Saturday, January 30, 2016
From the ABA Journal:
In the mid-19th century, nearly 80 percent of members of Congress were lawyers, according to the paper (available here). The percentage fell to less than 60 percent in the 1960s and less than 40 percent in 2015. The Washington Post covered the findings by study author Nick Robinson, a visiting lecturer at Yale Law School and an affiliated fellow at Harvard Law School’s Center on the Legal Profession.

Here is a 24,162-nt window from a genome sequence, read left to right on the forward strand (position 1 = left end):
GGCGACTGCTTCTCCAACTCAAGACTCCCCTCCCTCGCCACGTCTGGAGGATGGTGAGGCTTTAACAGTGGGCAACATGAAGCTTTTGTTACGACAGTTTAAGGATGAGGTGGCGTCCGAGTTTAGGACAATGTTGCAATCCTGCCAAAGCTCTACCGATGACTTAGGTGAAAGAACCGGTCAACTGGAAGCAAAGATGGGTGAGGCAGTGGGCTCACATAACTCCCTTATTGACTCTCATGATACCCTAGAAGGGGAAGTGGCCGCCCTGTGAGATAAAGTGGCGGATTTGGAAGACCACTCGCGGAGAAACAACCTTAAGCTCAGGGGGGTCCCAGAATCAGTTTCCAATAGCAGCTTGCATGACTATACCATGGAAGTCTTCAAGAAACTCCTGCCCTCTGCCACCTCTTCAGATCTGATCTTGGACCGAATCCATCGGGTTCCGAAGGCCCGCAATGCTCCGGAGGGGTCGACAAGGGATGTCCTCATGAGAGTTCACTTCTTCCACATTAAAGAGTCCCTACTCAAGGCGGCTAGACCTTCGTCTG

Reasons given include (1) Today, there are other gateways to political office. (2) Lawyers don’t want to give up their generous incomes for the lesser incomes of political figures.
You can read more here.